Even if 2022 wasn’t already a tough year for cruise line stocks, they received another jolt when Morgan Stanley issued a bearish report on cruise company Carnival. On June 29, not only Carnival but other cruise stocks like Norwegian and Royal Caribbean also fell. Should you buy the dip in cruise line stocks yet or wait?
Cruise stocks are among the worst performers in the S&P 500 in 2022. The price action isn't much different from 2020 when cruise and energy stocks were at the bottom among S&P 500 stocks. While the energy sector has rebounded in 2022 and is in the green, cruise stocks have fallen steeply and are trading near 52-week lows despite the wider market rebounding from the troughs.
Rising energy prices are hurting cruise line stocks.
The fall in cruise line stocks might sound counterintuitive as all cruise companies have been reporting strong sales growth and a massive increase in customer deposits. However, one reason cruise line stocks are falling is due to higher fuel costs, thanks to the steep rise in crude oil prices in 2022.
Cruise companies have added to their debt since 2020.
Cruise line companies managed to survive the 2020 slump where their revenues plummeted to near zero and Royal Caribbean posted negative revenues in the third quarter of 2020. However, the “survival” came at a cost in terms of higher debt and equity dilution. The massive debt that cruise companies assumed in 2020 is now coming back to haunt them, especially when fears of recession have been rising.
Inflation and recession worries have also hit cruise line stocks.
Cruise companies are also battling high inflation, which is putting pressure on their bottomline. While demand has been strong so far as we still have pent-up demand from the COVID-19 lockdowns, some analysts fear that a possible recession in the U.S. could lead to demand destruction for cruise line stocks.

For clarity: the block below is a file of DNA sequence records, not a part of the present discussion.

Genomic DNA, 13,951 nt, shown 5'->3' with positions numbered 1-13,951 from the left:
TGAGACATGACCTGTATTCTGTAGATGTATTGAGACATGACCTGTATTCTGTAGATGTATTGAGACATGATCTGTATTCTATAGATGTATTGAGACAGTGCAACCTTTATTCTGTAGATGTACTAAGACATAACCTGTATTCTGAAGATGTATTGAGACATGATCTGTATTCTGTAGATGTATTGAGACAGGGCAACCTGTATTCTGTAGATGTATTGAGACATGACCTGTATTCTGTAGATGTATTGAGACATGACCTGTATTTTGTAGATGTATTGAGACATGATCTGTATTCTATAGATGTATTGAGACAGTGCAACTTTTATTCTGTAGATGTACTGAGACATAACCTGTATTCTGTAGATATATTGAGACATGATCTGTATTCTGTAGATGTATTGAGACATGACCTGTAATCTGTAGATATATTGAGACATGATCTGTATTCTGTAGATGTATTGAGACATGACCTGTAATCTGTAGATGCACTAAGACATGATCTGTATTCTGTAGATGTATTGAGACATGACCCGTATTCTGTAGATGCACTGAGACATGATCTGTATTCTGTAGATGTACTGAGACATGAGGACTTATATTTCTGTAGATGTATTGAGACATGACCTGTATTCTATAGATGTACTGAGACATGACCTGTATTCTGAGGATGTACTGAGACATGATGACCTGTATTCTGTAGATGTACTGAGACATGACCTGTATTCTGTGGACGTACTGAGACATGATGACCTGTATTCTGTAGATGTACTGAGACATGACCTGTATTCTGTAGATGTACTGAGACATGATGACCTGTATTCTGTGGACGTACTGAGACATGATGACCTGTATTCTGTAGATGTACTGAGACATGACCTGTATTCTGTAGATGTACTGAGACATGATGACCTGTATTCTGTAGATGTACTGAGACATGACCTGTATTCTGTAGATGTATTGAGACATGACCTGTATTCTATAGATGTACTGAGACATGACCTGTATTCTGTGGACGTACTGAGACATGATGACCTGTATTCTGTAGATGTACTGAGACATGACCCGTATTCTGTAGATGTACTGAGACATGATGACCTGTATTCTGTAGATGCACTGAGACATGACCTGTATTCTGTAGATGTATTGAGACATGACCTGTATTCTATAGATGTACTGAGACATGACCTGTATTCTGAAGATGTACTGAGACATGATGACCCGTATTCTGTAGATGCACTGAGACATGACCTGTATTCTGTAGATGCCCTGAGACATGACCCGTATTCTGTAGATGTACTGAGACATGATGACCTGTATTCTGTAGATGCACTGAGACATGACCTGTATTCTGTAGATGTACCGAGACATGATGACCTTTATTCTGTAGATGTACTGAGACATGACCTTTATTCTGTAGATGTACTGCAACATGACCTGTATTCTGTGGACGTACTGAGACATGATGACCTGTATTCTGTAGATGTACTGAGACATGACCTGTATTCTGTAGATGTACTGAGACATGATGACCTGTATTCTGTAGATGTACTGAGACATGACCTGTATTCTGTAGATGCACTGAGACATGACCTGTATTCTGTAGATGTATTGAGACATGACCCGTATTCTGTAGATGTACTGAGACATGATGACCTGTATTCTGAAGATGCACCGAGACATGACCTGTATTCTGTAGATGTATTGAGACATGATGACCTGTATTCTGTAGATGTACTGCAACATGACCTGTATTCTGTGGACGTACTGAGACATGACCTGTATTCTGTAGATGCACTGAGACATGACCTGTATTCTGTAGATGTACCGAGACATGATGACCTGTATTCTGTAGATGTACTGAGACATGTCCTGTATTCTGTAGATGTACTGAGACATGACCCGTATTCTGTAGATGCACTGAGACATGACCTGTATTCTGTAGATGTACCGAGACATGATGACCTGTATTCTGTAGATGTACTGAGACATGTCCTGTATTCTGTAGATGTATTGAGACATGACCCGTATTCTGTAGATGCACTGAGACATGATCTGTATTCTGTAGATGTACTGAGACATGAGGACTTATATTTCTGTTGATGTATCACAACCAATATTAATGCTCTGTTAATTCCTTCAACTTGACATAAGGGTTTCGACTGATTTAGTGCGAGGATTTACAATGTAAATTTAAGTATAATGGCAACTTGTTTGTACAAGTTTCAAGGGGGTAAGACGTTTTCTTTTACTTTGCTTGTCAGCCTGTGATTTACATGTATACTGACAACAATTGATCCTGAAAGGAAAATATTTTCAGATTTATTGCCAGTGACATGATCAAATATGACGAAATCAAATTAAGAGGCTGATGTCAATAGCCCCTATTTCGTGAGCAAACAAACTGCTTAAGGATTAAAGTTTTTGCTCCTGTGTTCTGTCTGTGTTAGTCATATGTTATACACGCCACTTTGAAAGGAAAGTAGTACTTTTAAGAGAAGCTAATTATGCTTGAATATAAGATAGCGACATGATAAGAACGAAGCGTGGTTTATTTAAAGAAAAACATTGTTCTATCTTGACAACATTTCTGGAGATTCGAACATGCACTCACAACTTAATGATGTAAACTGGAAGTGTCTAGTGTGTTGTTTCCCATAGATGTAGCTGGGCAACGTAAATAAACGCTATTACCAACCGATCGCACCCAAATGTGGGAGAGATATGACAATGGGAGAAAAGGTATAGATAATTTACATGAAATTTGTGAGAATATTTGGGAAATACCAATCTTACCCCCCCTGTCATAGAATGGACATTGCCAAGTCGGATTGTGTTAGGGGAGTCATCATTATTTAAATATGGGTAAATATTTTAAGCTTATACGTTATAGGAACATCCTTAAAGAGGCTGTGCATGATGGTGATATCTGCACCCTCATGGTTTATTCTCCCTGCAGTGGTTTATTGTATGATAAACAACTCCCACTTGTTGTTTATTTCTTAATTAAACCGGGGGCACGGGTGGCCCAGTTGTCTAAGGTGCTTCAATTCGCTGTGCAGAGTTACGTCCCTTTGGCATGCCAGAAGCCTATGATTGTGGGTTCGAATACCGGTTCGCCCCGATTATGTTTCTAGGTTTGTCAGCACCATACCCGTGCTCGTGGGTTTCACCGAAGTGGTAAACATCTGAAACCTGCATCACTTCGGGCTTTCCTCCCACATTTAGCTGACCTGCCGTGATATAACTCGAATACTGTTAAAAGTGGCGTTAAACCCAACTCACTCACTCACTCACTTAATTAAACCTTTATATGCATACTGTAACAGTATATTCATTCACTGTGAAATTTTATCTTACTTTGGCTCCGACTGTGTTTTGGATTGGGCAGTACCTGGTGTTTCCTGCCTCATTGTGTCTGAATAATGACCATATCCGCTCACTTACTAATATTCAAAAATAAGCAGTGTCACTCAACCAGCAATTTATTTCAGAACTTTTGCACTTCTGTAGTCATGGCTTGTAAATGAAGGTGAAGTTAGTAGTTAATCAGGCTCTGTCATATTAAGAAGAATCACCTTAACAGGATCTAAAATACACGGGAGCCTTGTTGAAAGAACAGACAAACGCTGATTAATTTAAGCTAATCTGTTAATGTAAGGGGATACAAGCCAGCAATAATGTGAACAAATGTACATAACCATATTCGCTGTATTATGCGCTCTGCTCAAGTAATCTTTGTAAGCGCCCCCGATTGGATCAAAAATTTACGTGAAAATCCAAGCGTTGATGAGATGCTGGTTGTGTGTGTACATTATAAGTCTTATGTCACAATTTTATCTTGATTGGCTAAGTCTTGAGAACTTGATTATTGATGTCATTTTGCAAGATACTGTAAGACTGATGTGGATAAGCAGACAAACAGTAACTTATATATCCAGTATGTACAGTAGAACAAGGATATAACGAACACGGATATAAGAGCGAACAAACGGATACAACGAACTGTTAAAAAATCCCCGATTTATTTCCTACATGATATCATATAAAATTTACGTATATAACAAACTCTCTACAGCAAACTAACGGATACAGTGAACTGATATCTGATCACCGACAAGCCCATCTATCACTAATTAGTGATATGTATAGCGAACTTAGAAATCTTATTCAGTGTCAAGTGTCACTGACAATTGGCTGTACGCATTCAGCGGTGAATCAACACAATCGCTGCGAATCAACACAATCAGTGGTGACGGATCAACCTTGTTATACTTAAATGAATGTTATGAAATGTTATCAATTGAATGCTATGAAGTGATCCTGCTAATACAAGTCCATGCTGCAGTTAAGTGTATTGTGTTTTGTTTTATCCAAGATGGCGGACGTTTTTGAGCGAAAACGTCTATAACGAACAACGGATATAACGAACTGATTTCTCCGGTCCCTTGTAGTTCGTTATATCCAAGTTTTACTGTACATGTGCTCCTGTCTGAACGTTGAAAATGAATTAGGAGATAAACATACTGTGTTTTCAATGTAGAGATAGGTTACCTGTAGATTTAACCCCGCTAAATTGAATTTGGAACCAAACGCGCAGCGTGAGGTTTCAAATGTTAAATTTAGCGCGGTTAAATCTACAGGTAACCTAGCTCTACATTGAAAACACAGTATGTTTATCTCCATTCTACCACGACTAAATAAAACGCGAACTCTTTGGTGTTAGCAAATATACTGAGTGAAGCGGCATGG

Morgan Stanley expects Carnival stock to fall to zero.
Morgan Stanley lowered Carnival’s target price to $7. The target price is a new street low and less than half of the stock’s consensus target price. More importantly, Morgan Stanley predicted that in the worst-case scenario, Carnival stock could fall to zero. Stocks usually fall to zero when the companies go bankrupt.
Morgan Stanley believes that if there's a demand shock, it would be a drain on Carnival’s liquidity, which stood at $7.5 billion in the most recent quarter. The company holds $5 billion in customer deposits.
Cruise line stocks aren't recession-proof.
During the earnings call for the second quarter of 2022, Arnold Donald, Carnival’s CEO, said, “While not recession-proof, our business has proven to be recession-resilient time and again.” Recession-proof stocks are companies whose business isn't impacted much by business cycles.
The demand for leisure falls in a recession as people have less money to spend on discretionary expenses. Also, the cruise industry has been battling pricing headwinds in the short term. The pricing pressure is coming at a time when cruise companies are battling higher inflation and increased marketing expenses.
Carnival thinks this recession is different.
In its earnings call, Carnival alluded that if there's a recession in the U.S., it would be different from the previous ones. The company pointed to a strong job market, and high household savings to substantiate its point. It also said that there's still pent-up demand from the COVID-19 pandemic. So, even if we see a recession, the demand should hold up better than in previous recessions.
Should you buy or sell cruise stocks now?
While there's merit in what Carnival said, it's important to note that the cruise industry is still reeling from a heavy debt load, and another recession in a span of two years would be the last thing that they want.
Cruise stocks have been out of favor with markets and might continue to struggle amid recession fears. While falling stock prices have made cruise line stocks look attractive, they still might have room to fall more if we indeed see a recession.